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The Green Life: Floating Islands Give Hope to Flooding Community

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September 27, 2011

Floating Islands Give Hope to Flooding Community

Floating island Ernest Dardar lives on Isle de Jean Charles, a drowning spit in Louisiana. It has never been a true island, but that might change: The sea is gulping down land in the Mississippi delta, and what used to be a maze of green and blue is looking more like an open ocean dotted with grassy life rafts. Mr. Dardar, whose Native American community rooted down there in the 19th century, has already moved once because he couldn’t commute to work during high tide. If the water keeps coming, a full-on transplant may be unavoidable. Now, an endeavor to deploy mats of foam and recycled plastic might bring some of the Isle back to the surface.

On September 23, more than 300 volunteers convened on Isle de Jean Charles to launch 1,500 feet of floating islands. A coalition that includes America’s Wetland Foundation and Shell is behind the project, which aims to restore a significant portion of vanished land and protect what’s still there.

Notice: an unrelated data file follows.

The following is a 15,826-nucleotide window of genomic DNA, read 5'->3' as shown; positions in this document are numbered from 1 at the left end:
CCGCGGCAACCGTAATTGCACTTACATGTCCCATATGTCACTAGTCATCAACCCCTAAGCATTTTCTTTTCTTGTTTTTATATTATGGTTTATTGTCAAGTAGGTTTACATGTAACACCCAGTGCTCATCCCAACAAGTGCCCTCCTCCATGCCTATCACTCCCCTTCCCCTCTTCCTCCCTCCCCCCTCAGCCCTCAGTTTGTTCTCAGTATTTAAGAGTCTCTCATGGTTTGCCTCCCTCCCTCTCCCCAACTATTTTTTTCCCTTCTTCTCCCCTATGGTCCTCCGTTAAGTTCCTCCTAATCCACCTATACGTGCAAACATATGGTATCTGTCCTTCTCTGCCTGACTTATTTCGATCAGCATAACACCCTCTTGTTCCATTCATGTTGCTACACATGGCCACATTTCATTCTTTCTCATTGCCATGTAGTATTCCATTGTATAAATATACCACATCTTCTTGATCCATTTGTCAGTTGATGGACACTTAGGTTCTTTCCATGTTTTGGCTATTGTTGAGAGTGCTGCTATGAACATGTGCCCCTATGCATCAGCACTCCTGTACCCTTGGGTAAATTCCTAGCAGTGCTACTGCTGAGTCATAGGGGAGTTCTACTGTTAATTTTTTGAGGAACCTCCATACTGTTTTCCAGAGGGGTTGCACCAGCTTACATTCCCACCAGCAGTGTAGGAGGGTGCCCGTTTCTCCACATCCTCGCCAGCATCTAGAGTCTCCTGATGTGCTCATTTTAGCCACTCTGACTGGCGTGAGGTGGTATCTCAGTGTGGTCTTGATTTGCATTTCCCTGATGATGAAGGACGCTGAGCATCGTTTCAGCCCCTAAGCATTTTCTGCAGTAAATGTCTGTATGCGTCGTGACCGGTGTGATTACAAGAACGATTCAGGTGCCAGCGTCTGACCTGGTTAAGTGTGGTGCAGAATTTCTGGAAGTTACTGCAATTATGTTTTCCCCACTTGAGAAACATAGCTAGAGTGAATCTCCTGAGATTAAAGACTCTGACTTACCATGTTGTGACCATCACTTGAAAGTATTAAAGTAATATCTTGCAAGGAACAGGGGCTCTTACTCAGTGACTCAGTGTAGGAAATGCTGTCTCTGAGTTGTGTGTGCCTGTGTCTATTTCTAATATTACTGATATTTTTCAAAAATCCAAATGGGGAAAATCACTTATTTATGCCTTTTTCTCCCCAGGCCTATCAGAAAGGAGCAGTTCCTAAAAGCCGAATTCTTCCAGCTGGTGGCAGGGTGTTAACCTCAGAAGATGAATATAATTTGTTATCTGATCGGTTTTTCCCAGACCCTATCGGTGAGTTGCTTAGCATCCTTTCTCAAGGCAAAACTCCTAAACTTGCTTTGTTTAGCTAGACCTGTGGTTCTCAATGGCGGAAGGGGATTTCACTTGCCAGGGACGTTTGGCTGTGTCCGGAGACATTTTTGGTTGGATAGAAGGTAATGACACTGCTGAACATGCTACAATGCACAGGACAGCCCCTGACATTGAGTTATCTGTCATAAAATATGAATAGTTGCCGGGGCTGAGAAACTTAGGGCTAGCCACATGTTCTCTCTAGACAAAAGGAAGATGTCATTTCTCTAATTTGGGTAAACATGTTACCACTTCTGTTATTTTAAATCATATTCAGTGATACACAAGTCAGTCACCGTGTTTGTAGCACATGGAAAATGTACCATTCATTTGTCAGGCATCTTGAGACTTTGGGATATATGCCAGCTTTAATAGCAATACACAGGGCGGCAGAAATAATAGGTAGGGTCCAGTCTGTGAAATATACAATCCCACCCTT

The islands, which look like brown mattresses growing sea grass, are made from four strips of recycled plastic bottles layered with buoyant marine foam. The manufacturers cut wicking channels through two of the four layers, install grass plugs, and pack them with peat. As the grass grows, it bores through the porous bottom layers into the water, where its roots trap sediment and provide habitats for microbial colonies and fish.

If all goes well, the islands should produce new land that'll equal 300% of their surface area. They are staggered into rows that resemble long docks separated from each other by about five feet of water, which creates a terracing effect. Similar islands were installed at Louisiana's Bayou Savage National Wildlife Refuge in 2009, and that grass jumped off within a year.

Martin Ecosystems manufactures the islands, and CEO Ted Martin is optimistic about the project: “It’s a win-win when you can use recycled plastic to promote the ecosystem.” Each island contains about 576 reconstituted plastic bottles. If your lunchtime beverage lives a noble life, it might end up in this soda-bottle heaven.

-- Jake Abrahamson / photo courtesy of Martin Ecosystems


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